Friday, January 22, 2010

CAFE DU LUXE, Denton, Texas

Cafe serves up fine vintages, fresh joe and bites to savor

By Ellen "EJ" Sackett (written for Denton Record-Chronicle)

Cafe Du Luxe isn’t Denton’s best-kept secret. Since it opened five months ago, the word is spreading: It’s a great place to meet friends for conversation and a cup of coffee, a light meal or a glass of fine wine. Owner David Carles describes his cafe as “upscale casual” and says it “provides a choice that raises the quality” in the area. That choice includes freshly roasted coffee beans, both familiar and relatively unknown wines, and healthy yet inexpensive menu items for breakfast, lunch, dinner and dessert. "We appeal to the North Texas business and medical professionals and give them another alternative to Starbucks and coffeehouses that largely appeal to students,” he said.

Cafe Du Luxe is located in Market Square at Unicorn Lake, where it’s a logical stop for a bite before or after a movie at Cinemark Denton. In addition to convenience, the cafe offers happy hour from 4 to 7 p.m. on weekdays, featuring half-price appetizers and $1 off house beer and wines.

Commuters can whip into the drive-through for a specialty coffee fix, brewed “the old-fashioned way,” Carles said. “We use authentic Italian espresso equipment. We grind and dose and tamp and pull the shots by hand. None of it is automated.”

The coffees are designed around a music theme, named after the voices in a choir — the lighter the roast, the higher the voice. The beans come to the cafe extremely fresh.

“We order our coffee from our roaster on Monday; they roast for us on Tuesday; our coffee arrives here Wednesday or Thursday,” Carles said.

Cafe Du Luxe specializes in some “high-quality but relatively unknown” Chilean wines that can’t be purchased at the local grocery, Carles said. The wine list offers a variety and appeals to those who lean toward the familiar as well as aficionados who are more adventurous. Beer drinkers shouldn’t feel left out: Domestic and imported brews are available, too.

Food and drink aren’t the only reasons to come to Cafe Du Luxe; another is the atmosphere. One wall is dedicated to displaying work by regional artists. The exhibit changes monthly, with an artist’s reception every third Sunday. On Saturday evenings, Bill Metzger and Perrin Grace perform light jazz on electric guitar and upright bass. Book clubs, church groups and writers meet regularly to exchange information and ideas.

People can “come in jeans or come in a suit, either way,” Carles said.

It took four years from conception to completion to create Cafe Du Luxe, and it came out almost exactly as Carles envisioned it.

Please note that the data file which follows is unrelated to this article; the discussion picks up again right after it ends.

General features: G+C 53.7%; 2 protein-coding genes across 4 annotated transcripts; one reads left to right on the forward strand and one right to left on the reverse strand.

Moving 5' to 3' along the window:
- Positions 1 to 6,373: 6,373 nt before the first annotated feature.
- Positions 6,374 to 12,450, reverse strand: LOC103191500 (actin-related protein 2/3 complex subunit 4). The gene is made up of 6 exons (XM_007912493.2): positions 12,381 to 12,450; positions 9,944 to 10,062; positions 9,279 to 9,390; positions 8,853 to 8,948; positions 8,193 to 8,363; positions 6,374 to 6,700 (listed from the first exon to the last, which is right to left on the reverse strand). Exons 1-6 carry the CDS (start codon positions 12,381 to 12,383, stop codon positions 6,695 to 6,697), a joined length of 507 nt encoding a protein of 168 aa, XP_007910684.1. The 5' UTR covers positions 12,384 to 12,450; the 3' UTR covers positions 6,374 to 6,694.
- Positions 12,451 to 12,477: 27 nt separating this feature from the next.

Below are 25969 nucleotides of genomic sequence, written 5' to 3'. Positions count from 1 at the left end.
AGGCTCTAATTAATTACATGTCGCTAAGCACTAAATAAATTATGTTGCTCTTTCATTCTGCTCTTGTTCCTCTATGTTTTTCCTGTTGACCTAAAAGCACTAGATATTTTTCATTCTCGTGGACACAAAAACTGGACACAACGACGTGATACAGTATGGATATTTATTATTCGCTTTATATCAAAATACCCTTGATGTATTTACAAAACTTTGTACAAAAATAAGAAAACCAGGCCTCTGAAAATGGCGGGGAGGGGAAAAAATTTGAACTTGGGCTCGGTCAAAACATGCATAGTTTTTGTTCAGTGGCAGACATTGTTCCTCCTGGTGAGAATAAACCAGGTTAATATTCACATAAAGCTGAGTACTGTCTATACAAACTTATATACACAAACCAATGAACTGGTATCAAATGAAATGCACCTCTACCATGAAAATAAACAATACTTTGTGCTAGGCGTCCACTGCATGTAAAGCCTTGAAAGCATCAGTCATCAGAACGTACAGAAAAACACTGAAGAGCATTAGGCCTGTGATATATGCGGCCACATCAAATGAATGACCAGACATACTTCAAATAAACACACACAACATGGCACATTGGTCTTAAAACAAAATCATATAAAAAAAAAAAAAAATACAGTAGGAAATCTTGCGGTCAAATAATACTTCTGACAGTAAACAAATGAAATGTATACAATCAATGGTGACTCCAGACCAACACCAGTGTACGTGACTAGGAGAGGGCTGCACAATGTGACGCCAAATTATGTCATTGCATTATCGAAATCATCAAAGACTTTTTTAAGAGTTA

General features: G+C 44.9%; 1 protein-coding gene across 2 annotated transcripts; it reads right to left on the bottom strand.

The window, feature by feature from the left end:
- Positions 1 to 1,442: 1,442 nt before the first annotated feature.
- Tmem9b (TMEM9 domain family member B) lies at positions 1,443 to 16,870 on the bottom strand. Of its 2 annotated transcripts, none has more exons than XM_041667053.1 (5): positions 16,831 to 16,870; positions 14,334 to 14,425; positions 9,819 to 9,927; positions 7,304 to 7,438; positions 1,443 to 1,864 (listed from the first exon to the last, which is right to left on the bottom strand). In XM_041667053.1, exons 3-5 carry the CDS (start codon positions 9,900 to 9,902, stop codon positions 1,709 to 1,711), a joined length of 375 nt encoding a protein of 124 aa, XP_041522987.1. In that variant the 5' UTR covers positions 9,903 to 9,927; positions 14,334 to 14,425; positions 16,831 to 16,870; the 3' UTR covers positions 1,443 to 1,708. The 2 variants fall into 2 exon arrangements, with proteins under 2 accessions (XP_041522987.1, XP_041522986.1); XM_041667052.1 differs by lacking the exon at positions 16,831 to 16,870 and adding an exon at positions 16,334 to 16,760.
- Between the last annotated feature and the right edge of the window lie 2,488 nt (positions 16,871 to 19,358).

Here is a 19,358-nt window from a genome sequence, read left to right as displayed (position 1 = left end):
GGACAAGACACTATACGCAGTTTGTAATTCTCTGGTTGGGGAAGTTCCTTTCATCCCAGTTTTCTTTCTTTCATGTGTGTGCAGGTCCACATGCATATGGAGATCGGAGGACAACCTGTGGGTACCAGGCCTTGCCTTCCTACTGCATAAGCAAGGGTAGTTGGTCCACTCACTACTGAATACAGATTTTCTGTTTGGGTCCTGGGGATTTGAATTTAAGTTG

“People are still trying to figure out who we are and what we do,” he said. “We want the word to get out [because] we have something unique to offer.”


3101 Unicorn Lake Blvd.
Hours: Monday through Thursday ~ 5:30 a.m. to 10 p.m., Friday, 5:30 a.m. to 11 p.m., Saturday, 6 a.m. to 11 p.m., Sunday, 7 a.m. to 9 p.m.

Originally published in Denton Record-Chronicle, DentonTime, January 21, 2010.

Wednesday, January 13, 2010

FARE SQUARE - Dohl-sot Bibim Bop

Royal East Asian Cuisine, Dohl-sot Bibim Bop

Korean Rice Dish Bops!

By Ellen "EJ" Sackett

Try a food that’s as fun to order it is to eat! “Bibim Bop (BEE-bim-bahp) served in a Hot Stone Bowl” is a traditional Korean all-in-one meal, and it’s also Royal East Asian Cuisine restaurant’s most popular dish. It’s more accurately called Dohl-sot Bibim Bop—not to be confused with Bibim Bop—which is not served in a hot stone bowl.

There’s lots of ways to spell it: Dohl-sot, dolsot, bibimbap, bibimbab, bibimbob, bibimbop--even b-bop, for short! It’s all the same thing. Literally translated, “dohl-sot” means “stone pot” and “bibim bop” means “mixed rice”. Even though there are as many ways to make it, the basic recipe includes three main ingredients: rice, vegetables and meat.

Royal East’s stone bowl arrives at the table too hot to touch. White rice is mixed with thin shreds of bulgogi (beef marinated in soy sauce), carrots, potato, spinach, soybean sprouts and the root of royal fern. All this has been added to sizzling sesame oil that carmelizes with the rice along the bottom of the bowl and turns it a crispy brown. On top sits a fried egg, over-easy. (Some versions use a raw egg.) The server breaks the yolk and combines the ingredients, still cooking away inside the hot stone bowl. He adds red chili sauce for spiciness, and I add a little soy sauce for flavor.

But that’s not all. Dohl-sot Bibim Bop also comes with banchan, typical Korean side dishes served at every meal, especially Kimchi, Korea’s famous pickled cabbage with a kick, and often times Cucumber Kimchi, another variation on that theme, as well as other seasoned vegetables.

Dohl-sot Bibim Bop, priced at $10.95 at dinner ($8.95 at lunch), doesn’t come with a money-back guarantee, but no worries. Even the pickiest eaters will come back for more of this warm and wondrous Korean comfort food.

Royal East Asian Cuisine (Korean, Sushi, Japanese)
1622-A W. University Drive, Denton
(940) 383-7633
Hours: Monday through Saturday, 11 a.m. to 10 p.m.

Published Denton Record-Chronicle, January 14, 2010
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